Two hundred years ago, archaeologists used the Rosetta Stone to understand the ancient Egyptian scrolls. Now, a team of Carnegie Mellon University scientists has discovered the beginnings of a neural Rosetta Stone. By combining brain imaging and machine learning techniques, neuroscientists Marcel Just and Vladimir Cherkassky and computer scientists Tom Mitchell and Sandesh Aryal determined how the brain arranges noun representations. Understanding how the brain codes nouns is important for treating psychiatric and neurological illnesses.
"In effect, we discovered how the brain's dictionary is organized," said Just, the D.O. Hebb Professor of Psychology and director of the Center for Cognitive Brain Imaging. "It isn't alphabetical or ordered by the sizes of objects or their colors. It's through the three basic features that the brain uses to define common nouns like apartment, hammer and carrot."
As the researchers report today in the journal PLoS One, the three codes or factors concern basic human fundamentals: (1) how you physically interact with the object (how you hold it, kick it, twist it, etc.); (2) how it is related to eating (biting, sipping, tasting, swallowing); and (3) how it is related to shelter or enclosure. The three factors, each coded in three to five different locations in the brain, were found by a computer algorithm that searched for commonalities among brain areas in how participants responded to 60 different nouns describing physical objects. For example, the word apartment evoked high activation in the five areas that code shelter-related words.
In the case of hammer, the motor cortex was the brain area activated to code the physical interaction. "To the brain, a key part of the meaning of hammer is how you hold it, and it is the sensory-motor cortex that represents 'hammer holding,'" said Cherkassky, who has a background in both computer science and neuroscience.
The research also showed that the noun meanings were coded similarly in all of the participants' brains. "This result demonstrates that when two people think about the word 'hammer' or 'house,' their brain activation patterns are very similar. But beyond that, our results show that these three discovered brain codes capture key building blocks also shared across people," said Mitchell, head of the Machine Learning Department in the School of Computer Science.
This study marked the first time that the thoughts stimulated by words alone were accurately identified using brain imaging, in contrast to earlier studies that used picture stimuli or pictures together with words. The programs were able to identify the thought without benefit of a picture representation in the visual area of the brain, focusing instead on the semantic or conceptual representation of the objects.
Additionally, the team was able to predict where the activation would be for a previously unseen noun. A computer program assigned a score to each word for each of the three dimensions, and that score predicted how much brain activation there would be in each of 12 specified brain locations. The theory generated a prediction of the activation for apartment based only on the patterns derived from the other 59 words. As one slice of the observed brain image from a human participant (left) and the theory (right) shows, the theory makes precise predictions, particularly about the two shelter-related coding areas in this slice (circled), where brighter red indicates more activation.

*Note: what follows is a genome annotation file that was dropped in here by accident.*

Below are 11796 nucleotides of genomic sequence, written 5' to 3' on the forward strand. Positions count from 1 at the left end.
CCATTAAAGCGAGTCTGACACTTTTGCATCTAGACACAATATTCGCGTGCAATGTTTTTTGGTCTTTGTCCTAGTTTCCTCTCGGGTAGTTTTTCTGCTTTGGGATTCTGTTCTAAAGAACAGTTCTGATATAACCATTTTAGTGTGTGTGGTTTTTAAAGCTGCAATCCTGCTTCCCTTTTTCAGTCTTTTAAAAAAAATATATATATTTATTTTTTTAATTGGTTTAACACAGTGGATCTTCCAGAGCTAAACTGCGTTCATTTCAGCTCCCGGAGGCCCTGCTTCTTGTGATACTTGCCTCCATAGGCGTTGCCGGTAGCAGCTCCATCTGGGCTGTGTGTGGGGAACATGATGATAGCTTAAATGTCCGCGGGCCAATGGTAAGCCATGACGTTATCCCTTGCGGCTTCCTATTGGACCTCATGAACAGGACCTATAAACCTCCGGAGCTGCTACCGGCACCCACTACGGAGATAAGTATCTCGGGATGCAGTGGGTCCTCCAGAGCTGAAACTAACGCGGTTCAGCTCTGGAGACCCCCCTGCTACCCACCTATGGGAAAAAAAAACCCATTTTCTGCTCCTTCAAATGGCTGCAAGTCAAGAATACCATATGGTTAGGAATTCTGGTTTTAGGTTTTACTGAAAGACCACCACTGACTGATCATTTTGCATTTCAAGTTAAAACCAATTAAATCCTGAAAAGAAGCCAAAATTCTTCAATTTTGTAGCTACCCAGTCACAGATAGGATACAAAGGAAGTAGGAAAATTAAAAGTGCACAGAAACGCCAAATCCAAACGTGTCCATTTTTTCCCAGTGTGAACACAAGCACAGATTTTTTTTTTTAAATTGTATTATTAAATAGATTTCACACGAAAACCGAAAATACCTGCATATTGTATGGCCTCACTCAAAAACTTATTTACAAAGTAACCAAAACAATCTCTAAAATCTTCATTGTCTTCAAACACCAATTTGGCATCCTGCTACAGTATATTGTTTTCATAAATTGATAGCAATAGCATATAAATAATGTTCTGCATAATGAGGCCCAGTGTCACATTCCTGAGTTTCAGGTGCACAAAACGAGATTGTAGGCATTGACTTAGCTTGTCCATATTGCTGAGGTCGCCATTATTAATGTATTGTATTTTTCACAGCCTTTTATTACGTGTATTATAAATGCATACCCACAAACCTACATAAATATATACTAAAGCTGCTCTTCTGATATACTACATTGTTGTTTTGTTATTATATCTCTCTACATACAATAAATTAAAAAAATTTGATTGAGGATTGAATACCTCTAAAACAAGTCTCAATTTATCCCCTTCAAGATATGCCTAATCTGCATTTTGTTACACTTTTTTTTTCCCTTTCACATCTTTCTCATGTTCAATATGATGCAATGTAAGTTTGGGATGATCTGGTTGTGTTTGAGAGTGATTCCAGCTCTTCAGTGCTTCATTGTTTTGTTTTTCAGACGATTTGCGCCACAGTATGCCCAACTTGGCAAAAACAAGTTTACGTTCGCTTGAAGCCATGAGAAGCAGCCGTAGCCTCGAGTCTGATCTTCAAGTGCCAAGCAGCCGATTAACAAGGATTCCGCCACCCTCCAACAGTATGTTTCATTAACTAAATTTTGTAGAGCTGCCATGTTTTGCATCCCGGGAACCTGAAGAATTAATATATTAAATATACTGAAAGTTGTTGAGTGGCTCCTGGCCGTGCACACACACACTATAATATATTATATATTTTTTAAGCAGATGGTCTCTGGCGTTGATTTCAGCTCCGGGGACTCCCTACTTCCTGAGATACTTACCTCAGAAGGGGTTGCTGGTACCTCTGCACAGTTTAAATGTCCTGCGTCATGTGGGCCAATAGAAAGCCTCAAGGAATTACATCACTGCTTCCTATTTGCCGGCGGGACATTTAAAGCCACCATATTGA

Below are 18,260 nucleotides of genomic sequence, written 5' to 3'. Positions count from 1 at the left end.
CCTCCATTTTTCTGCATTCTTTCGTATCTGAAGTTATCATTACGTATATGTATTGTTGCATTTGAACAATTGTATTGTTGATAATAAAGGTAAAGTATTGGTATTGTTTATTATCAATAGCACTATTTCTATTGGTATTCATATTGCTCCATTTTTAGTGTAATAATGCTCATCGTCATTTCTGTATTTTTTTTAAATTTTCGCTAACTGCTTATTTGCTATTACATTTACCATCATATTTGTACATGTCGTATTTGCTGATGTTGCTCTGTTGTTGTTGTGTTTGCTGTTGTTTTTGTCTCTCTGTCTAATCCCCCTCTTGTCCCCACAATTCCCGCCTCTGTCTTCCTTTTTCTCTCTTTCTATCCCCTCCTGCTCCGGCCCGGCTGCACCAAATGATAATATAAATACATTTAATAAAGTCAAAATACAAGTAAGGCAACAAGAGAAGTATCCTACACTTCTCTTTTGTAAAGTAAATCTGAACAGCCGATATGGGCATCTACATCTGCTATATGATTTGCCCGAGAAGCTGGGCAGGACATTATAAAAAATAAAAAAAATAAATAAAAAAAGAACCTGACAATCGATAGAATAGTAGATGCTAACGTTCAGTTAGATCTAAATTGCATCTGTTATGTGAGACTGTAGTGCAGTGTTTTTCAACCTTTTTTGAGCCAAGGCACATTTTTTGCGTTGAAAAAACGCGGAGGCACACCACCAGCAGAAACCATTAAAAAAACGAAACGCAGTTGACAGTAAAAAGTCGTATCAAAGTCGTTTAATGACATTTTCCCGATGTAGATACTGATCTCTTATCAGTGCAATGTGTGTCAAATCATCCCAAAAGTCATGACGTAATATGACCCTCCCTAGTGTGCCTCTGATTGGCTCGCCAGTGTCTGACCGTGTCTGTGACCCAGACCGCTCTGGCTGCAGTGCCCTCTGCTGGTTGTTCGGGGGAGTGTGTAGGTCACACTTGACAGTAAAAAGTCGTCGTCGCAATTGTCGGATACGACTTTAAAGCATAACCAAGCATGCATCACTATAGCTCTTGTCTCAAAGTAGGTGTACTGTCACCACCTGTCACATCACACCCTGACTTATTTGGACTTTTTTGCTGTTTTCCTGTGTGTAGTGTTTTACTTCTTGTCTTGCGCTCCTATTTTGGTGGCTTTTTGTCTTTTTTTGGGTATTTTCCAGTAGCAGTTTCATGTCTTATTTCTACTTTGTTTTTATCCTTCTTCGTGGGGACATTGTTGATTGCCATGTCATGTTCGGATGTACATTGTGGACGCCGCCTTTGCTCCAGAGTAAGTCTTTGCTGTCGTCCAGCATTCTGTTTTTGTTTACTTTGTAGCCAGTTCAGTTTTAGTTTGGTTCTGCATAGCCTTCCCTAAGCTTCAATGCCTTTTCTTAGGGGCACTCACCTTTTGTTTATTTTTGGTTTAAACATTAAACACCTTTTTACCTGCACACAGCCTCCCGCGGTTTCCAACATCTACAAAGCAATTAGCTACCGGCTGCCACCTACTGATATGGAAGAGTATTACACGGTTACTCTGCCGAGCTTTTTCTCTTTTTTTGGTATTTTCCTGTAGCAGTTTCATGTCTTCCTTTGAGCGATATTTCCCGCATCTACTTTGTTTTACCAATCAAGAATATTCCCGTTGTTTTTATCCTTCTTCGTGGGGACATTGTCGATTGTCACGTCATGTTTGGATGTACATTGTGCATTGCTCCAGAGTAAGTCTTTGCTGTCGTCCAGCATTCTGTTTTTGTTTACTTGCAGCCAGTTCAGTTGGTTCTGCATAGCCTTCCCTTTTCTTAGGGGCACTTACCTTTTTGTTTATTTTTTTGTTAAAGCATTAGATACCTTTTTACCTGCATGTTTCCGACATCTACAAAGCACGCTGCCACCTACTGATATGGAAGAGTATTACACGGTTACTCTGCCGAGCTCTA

To test the theory, the team used the word scores to identify which word a participant was thinking about, just by analyzing the person's brain activation patterns for that word. The program was able to tell which of the 60 words a participant was thinking about, with a rank accuracy as high as 84 percent for two of the participants, and an average rank accuracy of 72 percent across all 10 participants (where pure guessing would be accurate 50 percent of the time).
One absent code in the study that is essential for the human species concerns sex or love or reproduction. "Our vocabulary of 60 test nouns lacked any words related to the missing dimension, such as 'spouse' or 'boyfriend' or even 'person,'" Just said. "We certainly expect some human dimension to be part of the brain's coding of nouns, in addition to the three dimensions we found."
"With psychiatric and neurological illnesses, the meanings of certain concepts are sometimes distorted," Just said. "These new techniques make it possible to measure those distortions and point toward a way to 'undistort' them. For example, a person with agoraphobia, the fear of open spaces, might have an exaggerated coding of the shelter dimension. A person with autism might have a weaker coding of social contact."
Another implication is in developing and testing domain expertise at the neural level. "We teach to the mind but we are shaping the brain, and now we can give the brain a test of how well it has learned a concept," says Just. "If an instructor knows how an advanced concept is represented in the brains of experts in that area, she will be able to teach to the brain test. We can do it for hammers and carrots right now. In the near future isotope and telomere may soon be on some brain researcher's agenda."
The research was funded by grants from the W.M. Keck Foundation and the National Science Foundation. To download the article, visit http://dx.